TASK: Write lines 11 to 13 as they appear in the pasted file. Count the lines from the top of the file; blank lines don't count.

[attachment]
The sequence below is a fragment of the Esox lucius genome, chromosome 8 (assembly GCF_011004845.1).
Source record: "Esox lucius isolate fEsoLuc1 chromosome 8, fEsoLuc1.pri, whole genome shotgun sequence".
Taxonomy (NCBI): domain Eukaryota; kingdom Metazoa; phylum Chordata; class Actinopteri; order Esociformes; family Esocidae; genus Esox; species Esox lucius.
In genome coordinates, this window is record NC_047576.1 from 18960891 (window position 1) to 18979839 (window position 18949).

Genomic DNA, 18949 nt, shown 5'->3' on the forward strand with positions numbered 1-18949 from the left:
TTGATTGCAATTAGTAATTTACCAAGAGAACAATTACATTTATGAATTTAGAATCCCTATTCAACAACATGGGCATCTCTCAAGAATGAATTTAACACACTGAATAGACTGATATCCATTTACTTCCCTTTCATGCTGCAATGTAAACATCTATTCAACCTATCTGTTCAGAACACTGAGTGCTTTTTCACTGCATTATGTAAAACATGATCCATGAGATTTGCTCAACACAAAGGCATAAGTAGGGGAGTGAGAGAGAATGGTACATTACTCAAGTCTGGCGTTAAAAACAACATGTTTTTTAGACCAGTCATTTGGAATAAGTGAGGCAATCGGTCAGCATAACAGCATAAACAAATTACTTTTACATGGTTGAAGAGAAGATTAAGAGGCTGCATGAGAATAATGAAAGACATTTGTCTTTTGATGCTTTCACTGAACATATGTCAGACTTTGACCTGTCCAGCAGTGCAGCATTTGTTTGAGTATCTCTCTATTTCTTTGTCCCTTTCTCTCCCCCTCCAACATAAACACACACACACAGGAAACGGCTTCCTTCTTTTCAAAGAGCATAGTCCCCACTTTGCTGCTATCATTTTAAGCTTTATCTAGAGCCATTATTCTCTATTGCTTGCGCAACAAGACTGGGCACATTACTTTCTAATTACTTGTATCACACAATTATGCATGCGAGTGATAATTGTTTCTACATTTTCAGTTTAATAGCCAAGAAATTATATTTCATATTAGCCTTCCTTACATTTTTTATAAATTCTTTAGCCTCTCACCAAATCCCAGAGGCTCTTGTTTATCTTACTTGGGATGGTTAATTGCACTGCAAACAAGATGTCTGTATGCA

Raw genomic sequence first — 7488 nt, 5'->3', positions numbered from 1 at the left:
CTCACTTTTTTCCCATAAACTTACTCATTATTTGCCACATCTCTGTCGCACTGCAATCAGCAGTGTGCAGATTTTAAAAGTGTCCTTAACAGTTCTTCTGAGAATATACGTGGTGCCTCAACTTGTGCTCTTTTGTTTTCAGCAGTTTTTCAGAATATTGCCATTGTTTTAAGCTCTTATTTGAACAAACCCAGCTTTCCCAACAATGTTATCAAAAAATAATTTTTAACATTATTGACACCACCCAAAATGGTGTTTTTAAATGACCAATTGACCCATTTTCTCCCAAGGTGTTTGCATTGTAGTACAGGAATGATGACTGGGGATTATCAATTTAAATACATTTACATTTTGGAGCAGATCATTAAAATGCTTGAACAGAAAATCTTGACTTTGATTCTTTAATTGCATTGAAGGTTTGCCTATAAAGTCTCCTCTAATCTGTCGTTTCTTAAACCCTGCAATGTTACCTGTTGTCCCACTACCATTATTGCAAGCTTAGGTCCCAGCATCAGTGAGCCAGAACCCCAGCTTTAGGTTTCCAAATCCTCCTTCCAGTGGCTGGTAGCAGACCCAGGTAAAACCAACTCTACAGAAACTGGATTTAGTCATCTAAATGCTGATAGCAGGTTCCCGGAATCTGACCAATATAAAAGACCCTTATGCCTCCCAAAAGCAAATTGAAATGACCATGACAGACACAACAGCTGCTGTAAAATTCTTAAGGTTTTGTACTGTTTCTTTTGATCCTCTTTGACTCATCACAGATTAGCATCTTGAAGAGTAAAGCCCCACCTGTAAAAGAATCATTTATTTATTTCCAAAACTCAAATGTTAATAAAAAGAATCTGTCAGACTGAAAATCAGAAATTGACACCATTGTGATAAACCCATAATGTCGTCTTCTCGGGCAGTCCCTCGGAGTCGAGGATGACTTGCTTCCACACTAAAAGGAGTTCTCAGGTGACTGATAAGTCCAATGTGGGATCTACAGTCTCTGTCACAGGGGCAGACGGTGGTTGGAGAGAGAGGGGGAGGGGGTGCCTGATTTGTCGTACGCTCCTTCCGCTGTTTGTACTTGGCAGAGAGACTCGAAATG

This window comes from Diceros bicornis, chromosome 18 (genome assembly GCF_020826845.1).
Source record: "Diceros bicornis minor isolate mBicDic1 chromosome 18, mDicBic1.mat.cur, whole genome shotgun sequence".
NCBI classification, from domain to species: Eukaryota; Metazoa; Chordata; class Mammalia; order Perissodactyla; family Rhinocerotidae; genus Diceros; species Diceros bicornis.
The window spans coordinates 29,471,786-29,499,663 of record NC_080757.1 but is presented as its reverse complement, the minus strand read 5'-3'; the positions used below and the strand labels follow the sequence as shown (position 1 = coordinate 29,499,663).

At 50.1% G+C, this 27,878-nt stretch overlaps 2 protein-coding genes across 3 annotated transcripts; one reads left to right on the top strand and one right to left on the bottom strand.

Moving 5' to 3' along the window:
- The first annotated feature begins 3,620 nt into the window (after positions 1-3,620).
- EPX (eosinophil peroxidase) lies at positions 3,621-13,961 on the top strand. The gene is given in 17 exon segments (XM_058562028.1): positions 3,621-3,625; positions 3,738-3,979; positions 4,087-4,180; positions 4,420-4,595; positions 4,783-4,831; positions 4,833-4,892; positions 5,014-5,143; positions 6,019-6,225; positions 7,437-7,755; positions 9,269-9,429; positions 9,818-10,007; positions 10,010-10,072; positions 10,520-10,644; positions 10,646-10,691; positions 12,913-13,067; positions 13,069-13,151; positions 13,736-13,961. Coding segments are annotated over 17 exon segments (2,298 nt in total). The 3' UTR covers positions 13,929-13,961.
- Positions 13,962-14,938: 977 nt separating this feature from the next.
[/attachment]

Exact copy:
NCBI classification, from domain to species: Eukaryota; Metazoa; Chordata; class Mammalia; order Perissodactyla; family Rhinocerotidae; genus Diceros; species Diceros bicornis.
The window spans coordinates 29,471,786-29,499,663 of record NC_080757.1 but is presented as its reverse complement, the minus strand read 5'-3'; the positions used below and the strand labels follow the sequence as shown (position 1 = coordinate 29,499,663).

At 50.1% G+C, this 27,878-nt stretch overlaps 2 protein-coding genes across 3 annotated transcripts; one reads left to right on the top strand and one right to left on the bottom strand.